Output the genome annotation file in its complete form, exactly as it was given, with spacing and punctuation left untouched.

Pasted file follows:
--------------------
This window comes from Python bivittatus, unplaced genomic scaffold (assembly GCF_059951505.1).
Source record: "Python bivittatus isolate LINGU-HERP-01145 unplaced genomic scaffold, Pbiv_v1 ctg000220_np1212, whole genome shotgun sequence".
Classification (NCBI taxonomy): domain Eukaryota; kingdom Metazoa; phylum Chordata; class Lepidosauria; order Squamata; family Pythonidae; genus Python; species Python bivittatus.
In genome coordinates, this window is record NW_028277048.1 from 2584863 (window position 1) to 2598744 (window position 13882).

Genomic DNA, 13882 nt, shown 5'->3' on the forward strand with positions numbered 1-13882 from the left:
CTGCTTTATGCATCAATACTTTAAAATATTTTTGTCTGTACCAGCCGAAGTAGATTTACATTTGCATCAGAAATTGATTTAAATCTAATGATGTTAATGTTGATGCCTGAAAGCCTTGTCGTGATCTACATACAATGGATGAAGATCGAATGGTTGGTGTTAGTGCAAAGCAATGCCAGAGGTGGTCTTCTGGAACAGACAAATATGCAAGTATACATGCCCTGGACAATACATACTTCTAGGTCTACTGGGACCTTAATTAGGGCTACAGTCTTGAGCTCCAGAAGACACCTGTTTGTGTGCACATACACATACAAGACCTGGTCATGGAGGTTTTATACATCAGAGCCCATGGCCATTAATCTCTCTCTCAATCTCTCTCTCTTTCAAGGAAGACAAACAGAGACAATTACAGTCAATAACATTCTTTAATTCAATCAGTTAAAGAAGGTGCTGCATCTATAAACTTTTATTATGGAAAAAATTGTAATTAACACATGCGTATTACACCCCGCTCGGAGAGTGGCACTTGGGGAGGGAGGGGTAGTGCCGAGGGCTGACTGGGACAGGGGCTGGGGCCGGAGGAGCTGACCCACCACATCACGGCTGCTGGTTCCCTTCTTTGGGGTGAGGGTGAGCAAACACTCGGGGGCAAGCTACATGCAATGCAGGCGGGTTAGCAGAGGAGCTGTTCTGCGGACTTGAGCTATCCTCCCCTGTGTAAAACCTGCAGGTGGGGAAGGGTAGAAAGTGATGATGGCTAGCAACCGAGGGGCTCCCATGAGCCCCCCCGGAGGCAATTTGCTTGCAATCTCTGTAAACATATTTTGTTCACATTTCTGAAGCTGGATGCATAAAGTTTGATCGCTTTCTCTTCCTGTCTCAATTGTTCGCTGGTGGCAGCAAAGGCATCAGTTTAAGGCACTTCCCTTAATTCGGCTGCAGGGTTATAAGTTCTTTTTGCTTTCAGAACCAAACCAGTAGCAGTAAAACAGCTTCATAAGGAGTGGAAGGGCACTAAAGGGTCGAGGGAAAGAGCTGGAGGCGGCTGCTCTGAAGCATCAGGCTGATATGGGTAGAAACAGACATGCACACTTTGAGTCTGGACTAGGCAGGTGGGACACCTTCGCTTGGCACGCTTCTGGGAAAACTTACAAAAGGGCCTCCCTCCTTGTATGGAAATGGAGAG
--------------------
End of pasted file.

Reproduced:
This window comes from Python bivittatus, unplaced genomic scaffold (assembly GCF_059951505.1).
Source record: "Python bivittatus isolate LINGU-HERP-01145 unplaced genomic scaffold, Pbiv_v1 ctg000220_np1212, whole genome shotgun sequence".
Classification (NCBI taxonomy): domain Eukaryota; kingdom Metazoa; phylum Chordata; class Lepidosauria; order Squamata; family Pythonidae; genus Python; species Python bivittatus.
In genome coordinates, this window is record NW_028277048.1 from 2584863 (window position 1) to 2598744 (window position 13882).

Genomic DNA, 13882 nt, shown 5'->3' on the forward strand with positions numbered 1-13882 from the left:
CTGCTTTATGCATCAATACTTTAAAATATTTTTGTCTGTACCAGCCGAAGTAGATTTACATTTGCATCAGAAATTGATTTAAATCTAATGATGTTAATGTTGATGCCTGAAAGCCTTGTCGTGATCTACATACAATGGATGAAGATCGAATGGTTGGTGTTAGTGCAAAGCAATGCCAGAGGTGGTCTTCTGGAACAGACAAATATGCAAGTATACATGCCCTGGACAATACATACTTCTAGGTCTACTGGGACCTTAATTAGGGCTACAGTCTTGAGCTCCAGAAGACACCTGTTTGTGTGCACATACACATACAAGACCTGGTCATGGAGGTTTTATACATCAGAGCCCATGGCCATTAATCTCTCTCTCAATCTCTCTCTCTTTCAAGGAAGACAAACAGAGACAATTACAGTCAATAACATTCTTTAATTCAATCAGTTAAAGAAGGTGCTGCATCTATAAACTTTTATTATGGAAAAAATTGTAATTAACACATGCGTATTACACCCCGCTCGGAGAGTGGCACTTGGGGAGGGAGGGGTAGTGCCGAGGGCTGACTGGGACAGGGGCTGGGGCCGGAGGAGCTGACCCACCACATCACGGCTGCTGGTTCCCTTCTTTGGGGTGAGGGTGAGCAAACACTCGGGGGCAAGCTACATGCAATGCAGGCGGGTTAGCAGAGGAGCTGTTCTGCGGACTTGAGCTATCCTCCCCTGTGTAAAACCTGCAGGTGGGGAAGGGTAGAAAGTGATGATGGCTAGCAACCGAGGGGCTCCCATGAGCCCCCCCGGAGGCAATTTGCTTGCAATCTCTGTAAACATATTTTGTTCACATTTCTGAAGCTGGATGCATAAAGTTTGATCGCTTTCTCTTCCTGTCTCAATTGTTCGCTGGTGGCAGCAAAGGCATCAGTTTAAGGCACTTCCCTTAATTCGGCTGCAGGGTTATAAGTTCTTTTTGCTTTCAGAACCAAACCAGTAGCAGTAAAACAGCTTCATAAGGAGTGGAAGGGCACTAAAGGGTCGAGGGAAAGAGCTGGAGGCGGCTGCTCTGAAGCATCAGGCTGATATGGGTAGAAACAGACATGCACACTTTGAGTCTGGACTAGGCAGGTGGGACACCTTCGCTTGGCACGCTTCTGGGAAAACTTACAAAAGGGCCTCCCTCCTTGTATGGAAATGGAGAG